• Allowing Gender Neutral Partner Formation in a Traditional Milonga should not be interpreted as advocating experimentation in role assumption; the place for this is the practica or the Queer Milonga. Only dancers competent in their roles should assume them in a Traditional Milonga. Experimental partner formation resulting in navigational hazards or exhibitionism should result in intervention by the milonga organizer to control this.
  • What makes a milonga a Traditional Milonga is playing only Classic Tango music for dancing, using only the cabeceo for dance invitation, dancing in an embrace with movements close to the floor and the couples’ bodies, absence of exhibitionism and teaching on the dance floor, and absence of casual attire. It is the music and the embrace, as well as the absence of distractions, that creates an atmosphere increasing the possibility of romantic and sexual expression. Whether partner formation is opposite sex or same sex is irrelevant.


Traditional Tango customs include various aspects of music selection, dancing, the physical environment, and codes of behavior that are adhered to by participants within this culture (Codes and Customs of the Milongas of Buenos Aires: The Basics). Music for dancing at the milonga is limited to Classic Tango music from the Golden Age (1930s, 40s, and 50s) or, rarely, Modern Tango music that emulates Classic Tango. The manner of dancing includes embracing the partner, moving within the circulating ronda, keeping feet close to the floor and close to the body, and foregoing large and/or rapid movements that attract attention and risk collision with other couples on the floor. The physical environment of the milonga is structured to provide a rectangular dance floor, with tables positioned to allow dancers to view the dance floor, and sufficient lighting to allow dancers to see clearly potential partners across the dance floor. Codes of behavior include Gender Segregated Seating and invitation to dance using the cabeceo (Use of the Cabeceo and Gender Segregated Seating in Milongas in Buenos Aires and Elsewhere in the World); in couple formation, men assume the role of leader and women the role of follower.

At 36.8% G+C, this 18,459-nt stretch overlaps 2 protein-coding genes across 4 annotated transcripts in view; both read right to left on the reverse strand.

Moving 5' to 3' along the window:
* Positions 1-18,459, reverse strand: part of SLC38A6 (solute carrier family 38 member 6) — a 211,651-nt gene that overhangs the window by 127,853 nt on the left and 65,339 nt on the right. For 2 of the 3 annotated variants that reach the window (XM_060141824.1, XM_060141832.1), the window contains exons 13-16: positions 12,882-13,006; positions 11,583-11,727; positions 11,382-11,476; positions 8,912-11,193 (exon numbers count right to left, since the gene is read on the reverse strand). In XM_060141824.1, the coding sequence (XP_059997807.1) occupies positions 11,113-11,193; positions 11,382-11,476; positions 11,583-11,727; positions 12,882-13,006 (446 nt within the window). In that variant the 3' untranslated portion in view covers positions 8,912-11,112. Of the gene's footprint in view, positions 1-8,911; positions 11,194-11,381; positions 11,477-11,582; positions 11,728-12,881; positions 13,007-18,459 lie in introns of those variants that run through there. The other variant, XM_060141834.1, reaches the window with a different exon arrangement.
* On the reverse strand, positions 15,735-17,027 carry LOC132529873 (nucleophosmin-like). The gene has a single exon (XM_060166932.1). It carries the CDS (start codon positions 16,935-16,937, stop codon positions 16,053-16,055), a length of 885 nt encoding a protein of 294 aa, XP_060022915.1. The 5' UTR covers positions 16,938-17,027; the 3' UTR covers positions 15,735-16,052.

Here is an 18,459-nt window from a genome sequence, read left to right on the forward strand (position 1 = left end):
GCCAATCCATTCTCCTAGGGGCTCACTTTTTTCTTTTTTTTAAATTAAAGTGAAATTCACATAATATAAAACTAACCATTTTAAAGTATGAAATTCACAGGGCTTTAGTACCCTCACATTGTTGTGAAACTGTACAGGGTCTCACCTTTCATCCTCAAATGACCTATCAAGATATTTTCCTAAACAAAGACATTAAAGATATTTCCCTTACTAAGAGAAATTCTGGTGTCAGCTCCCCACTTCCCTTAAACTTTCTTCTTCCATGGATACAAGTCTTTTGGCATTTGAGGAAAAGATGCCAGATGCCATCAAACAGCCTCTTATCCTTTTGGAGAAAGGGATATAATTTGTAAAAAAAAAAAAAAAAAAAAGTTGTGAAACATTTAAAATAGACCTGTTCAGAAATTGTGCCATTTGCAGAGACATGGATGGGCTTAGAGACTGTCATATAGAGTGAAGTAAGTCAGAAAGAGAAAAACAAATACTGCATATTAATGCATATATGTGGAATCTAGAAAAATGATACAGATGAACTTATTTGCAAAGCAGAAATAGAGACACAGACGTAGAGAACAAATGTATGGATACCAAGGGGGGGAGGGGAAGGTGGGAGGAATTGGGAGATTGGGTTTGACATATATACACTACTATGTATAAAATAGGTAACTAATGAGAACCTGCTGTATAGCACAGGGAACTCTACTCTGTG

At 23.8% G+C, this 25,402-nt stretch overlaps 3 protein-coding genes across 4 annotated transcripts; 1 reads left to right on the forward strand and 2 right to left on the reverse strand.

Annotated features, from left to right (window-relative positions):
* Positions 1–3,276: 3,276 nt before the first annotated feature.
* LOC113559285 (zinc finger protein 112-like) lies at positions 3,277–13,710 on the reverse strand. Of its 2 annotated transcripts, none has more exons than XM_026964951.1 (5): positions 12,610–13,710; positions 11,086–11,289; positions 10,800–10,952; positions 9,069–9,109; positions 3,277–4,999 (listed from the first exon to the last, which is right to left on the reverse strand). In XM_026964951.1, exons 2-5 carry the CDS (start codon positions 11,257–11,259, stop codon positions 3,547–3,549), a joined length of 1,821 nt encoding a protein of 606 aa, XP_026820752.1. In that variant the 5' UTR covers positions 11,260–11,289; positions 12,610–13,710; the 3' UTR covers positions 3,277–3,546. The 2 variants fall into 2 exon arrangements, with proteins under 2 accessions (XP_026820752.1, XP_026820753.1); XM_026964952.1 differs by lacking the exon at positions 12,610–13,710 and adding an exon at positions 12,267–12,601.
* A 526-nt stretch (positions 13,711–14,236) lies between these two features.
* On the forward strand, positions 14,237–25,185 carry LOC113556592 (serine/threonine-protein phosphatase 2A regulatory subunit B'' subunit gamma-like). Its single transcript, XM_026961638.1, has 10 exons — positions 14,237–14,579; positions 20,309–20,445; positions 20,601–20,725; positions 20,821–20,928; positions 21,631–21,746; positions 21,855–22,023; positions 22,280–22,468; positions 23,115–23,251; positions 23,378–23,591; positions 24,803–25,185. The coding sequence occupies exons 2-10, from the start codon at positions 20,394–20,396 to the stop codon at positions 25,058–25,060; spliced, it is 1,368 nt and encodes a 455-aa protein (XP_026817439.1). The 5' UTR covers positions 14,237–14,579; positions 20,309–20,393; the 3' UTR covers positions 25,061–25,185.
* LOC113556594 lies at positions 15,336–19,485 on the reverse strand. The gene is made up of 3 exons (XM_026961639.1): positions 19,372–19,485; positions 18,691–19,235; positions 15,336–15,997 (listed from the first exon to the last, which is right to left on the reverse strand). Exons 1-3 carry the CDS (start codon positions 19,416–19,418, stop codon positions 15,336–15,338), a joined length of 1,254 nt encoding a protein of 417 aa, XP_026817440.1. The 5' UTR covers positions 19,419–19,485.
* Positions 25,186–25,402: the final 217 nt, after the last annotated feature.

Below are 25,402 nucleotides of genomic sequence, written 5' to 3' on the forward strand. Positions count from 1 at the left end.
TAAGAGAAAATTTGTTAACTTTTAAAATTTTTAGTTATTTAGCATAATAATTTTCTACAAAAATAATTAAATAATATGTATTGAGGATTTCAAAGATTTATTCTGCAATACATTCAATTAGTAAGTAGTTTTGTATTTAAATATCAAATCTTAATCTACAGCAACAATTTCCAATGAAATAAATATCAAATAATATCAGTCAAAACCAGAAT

This post focuses specifically on the Heteronormative Partner Formation pattern, i.e., of men leading and women following in tango couple formation, to assess whether deviations from this pattern, i.e., Gender Neutral Partner Formation, can be integrated into the Traditional Milonga environment.


Advocacy of Heteronormative Partner Formation

It has been the standard practice for over 100 years in the milongas of Buenos Aires that men assume the role of leader and the woman the role of follower in dancing tango. This pattern of sex-based partner role assumption has been incorporated into the exposition of Traditional Tango customs, sometimes explicitly (Tango Chamuyo; In Search of Tango; Tango VoiceEl tango, un ejemplo del orden entre hombre y mujer), sometimes implicitly (Siempre Milonguero; Tango therapist; Viaje por tango).

Despite the fact that partner formation with men as leaders and women as followers is overwhelmingly the most common couple pattern in tango dancing worldwide, there have been exceptions, most notably at events advertised specifically as Queer Tango, which have increased in frequency and in media attention in recent years. More quietly, there also have been some tango communities where there has been a shortage of men, and sometimes in these one can observe some cases of women leading women, usually without fanfare; these occurrences of women leading women tend to decrease as the sex ratio approaches unity. Nevertheless, in Buenos Aires, with the exception of Queer Tango milongas (e.g., La Marshall, Tango Queer) and festivals (Facebook; video), it is not only rare to see deviations from the Heteronormative Partner Formation pattern at Traditional Milongas, but when observed, it is (probably) always with women leading women, and usually with one or both of the partners being tango tourists [Wartluft; Davis (2015), Taylor (1998)]. In Traditional Milongas, dancers participating in same sex partnerships may be informed that this behavior is unacceptable. [See Tango Chamuyo, Davis (2015:134)] Regarding the rare occurrence of women leading women in Buenos Aires milongas, Elizabeth Wartluft notes:

Female leaders drew much attention and discussion from the other tango dancers.  Many people loudly condemned the practice of women leading. Very few people found it unremarkable or completely acceptable, and most had much to say on the subject. 

Wartluft also notes (ibid.) that in Buenos Aires

Even liberal, young, feminist women said they would rather follow than lead, and suggested that women can’t lead as well as men.